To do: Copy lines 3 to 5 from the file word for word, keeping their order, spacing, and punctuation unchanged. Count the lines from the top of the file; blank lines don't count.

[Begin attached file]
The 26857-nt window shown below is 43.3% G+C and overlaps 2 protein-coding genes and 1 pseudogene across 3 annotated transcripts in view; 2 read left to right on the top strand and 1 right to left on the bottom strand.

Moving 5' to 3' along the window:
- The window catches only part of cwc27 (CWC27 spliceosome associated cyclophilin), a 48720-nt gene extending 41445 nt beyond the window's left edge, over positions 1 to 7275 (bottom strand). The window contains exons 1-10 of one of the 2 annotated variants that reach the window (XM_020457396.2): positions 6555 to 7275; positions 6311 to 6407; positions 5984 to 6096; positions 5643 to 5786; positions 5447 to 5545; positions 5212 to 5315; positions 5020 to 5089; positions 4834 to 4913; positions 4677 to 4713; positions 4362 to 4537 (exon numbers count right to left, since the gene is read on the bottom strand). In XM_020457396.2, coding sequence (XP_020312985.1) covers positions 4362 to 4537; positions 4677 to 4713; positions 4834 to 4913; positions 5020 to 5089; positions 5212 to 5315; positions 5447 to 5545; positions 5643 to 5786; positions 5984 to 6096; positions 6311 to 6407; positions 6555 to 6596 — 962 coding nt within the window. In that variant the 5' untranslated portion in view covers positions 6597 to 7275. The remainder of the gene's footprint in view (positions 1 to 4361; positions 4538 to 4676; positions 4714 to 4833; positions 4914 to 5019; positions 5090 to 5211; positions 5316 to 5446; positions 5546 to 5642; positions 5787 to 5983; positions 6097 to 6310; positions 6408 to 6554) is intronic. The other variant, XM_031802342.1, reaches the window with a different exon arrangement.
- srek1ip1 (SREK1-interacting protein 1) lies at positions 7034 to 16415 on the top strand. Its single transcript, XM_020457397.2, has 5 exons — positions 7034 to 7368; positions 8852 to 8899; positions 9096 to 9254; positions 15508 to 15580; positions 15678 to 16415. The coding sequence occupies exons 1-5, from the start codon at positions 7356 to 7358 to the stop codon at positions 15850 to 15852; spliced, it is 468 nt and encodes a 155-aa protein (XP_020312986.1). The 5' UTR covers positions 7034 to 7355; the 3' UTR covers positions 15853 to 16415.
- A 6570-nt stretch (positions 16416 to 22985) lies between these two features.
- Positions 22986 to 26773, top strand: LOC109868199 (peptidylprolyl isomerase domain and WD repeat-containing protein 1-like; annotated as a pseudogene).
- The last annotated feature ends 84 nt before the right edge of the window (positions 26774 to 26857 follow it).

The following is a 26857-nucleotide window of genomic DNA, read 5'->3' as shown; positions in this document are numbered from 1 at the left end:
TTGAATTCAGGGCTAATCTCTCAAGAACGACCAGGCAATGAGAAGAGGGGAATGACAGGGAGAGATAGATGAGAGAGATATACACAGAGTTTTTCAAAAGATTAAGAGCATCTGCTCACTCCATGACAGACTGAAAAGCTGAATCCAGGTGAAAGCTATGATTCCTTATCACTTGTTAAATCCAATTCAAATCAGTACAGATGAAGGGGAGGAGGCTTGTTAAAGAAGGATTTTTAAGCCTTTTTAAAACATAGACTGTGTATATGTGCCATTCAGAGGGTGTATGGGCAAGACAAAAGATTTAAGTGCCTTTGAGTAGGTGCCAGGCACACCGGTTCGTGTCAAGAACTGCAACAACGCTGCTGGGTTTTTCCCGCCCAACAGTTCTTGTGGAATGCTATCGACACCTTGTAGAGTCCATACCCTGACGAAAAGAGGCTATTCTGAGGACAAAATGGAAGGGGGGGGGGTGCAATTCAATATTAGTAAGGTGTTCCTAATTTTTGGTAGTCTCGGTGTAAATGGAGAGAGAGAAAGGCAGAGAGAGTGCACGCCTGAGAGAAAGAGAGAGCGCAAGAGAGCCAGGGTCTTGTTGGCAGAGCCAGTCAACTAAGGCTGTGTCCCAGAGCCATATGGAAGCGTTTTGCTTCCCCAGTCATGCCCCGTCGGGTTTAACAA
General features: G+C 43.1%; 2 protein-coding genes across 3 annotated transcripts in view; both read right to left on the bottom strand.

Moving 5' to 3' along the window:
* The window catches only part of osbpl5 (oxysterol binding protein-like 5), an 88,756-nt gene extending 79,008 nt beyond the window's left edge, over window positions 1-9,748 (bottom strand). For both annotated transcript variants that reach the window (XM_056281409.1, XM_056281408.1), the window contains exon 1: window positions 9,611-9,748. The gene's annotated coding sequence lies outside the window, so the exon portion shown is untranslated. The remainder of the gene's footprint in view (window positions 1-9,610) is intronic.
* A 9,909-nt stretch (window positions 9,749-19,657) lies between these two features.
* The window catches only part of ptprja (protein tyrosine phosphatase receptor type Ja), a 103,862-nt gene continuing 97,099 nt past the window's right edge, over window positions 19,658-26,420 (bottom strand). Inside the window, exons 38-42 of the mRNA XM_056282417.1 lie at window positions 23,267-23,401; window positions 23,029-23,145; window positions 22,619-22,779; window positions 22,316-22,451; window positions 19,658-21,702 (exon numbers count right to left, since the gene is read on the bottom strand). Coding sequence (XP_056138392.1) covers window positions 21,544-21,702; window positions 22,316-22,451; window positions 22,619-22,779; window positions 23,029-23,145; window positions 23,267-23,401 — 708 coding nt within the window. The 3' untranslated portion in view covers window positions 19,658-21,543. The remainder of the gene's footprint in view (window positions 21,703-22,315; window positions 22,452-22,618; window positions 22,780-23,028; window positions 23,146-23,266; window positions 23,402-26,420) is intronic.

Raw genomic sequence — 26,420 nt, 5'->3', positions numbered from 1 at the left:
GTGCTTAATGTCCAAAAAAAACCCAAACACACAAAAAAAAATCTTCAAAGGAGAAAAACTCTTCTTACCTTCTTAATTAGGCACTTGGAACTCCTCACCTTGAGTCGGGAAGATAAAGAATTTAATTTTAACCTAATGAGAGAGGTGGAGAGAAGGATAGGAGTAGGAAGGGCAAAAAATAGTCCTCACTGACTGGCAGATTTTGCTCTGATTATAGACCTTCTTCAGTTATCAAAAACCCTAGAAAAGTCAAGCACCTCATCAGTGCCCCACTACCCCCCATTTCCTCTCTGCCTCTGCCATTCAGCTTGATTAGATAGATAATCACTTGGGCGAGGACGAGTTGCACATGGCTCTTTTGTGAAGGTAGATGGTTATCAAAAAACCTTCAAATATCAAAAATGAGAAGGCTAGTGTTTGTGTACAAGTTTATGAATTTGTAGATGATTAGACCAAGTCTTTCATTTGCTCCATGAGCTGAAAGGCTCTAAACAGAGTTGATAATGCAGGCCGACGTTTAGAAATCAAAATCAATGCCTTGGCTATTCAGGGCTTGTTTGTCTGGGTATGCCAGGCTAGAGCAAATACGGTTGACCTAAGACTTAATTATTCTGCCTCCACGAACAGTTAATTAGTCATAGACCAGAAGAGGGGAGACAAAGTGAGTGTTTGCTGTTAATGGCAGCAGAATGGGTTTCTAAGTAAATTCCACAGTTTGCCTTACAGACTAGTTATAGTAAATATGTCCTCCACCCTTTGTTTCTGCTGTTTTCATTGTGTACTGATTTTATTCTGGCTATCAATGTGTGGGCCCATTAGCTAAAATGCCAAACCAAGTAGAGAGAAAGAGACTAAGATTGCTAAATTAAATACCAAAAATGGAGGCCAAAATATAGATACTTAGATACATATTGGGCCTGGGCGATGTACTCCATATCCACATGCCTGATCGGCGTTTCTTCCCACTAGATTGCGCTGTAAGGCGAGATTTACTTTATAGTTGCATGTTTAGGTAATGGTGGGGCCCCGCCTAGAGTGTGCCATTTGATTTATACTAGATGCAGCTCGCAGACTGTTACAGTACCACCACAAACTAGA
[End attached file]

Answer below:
- The window catches only part of cwc27 (CWC27 spliceosome associated cyclophilin), a 48720-nt gene extending 41445 nt beyond the window's left edge, over positions 1 to 7275 (bottom strand). The window contains exons 1-10 of one of the 2 annotated variants that reach the window (XM_020457396.2): positions 6555 to 7275; positions 6311 to 6407; positions 5984 to 6096; positions 5643 to 5786; positions 5447 to 5545; positions 5212 to 5315; positions 5020 to 5089; positions 4834 to 4913; positions 4677 to 4713; positions 4362 to 4537 (exon numbers count right to left, since the gene is read on the bottom strand). In XM_020457396.2, coding sequence (XP_020312985.1) covers positions 4362 to 4537; positions 4677 to 4713; positions 4834 to 4913; positions 5020 to 5089; positions 5212 to 5315; positions 5447 to 5545; positions 5643 to 5786; positions 5984 to 6096; positions 6311 to 6407; positions 6555 to 6596 — 962 coding nt within the window. In that variant the 5' untranslated portion in view covers positions 6597 to 7275. The remainder of the gene's footprint in view (positions 1 to 4361; positions 4538 to 4676; positions 4714 to 4833; positions 4914 to 5019; positions 5090 to 5211; positions 5316 to 5446; positions 5546 to 5642; positions 5787 to 5983; positions 6097 to 6310; positions 6408 to 6554) is intronic. The other variant, XM_031802342.1, reaches the window with a different exon arrangement.
- srek1ip1 (SREK1-interacting protein 1) lies at positions 7034 to 16415 on the top strand. Its single transcript, XM_020457397.2, has 5 exons — positions 7034 to 7368; positions 8852 to 8899; positions 9096 to 9254; positions 15508 to 15580; positions 15678 to 16415. The coding sequence occupies exons 1-5, from the start codon at positions 7356 to 7358 to the stop codon at positions 15850 to 15852; spliced, it is 468 nt and encodes a 155-aa protein (XP_020312986.1). The 5' UTR covers positions 7034 to 7355; the 3' UTR covers positions 15853 to 16415.
- A 6570-nt stretch (positions 16416 to 22985) lies between these two features.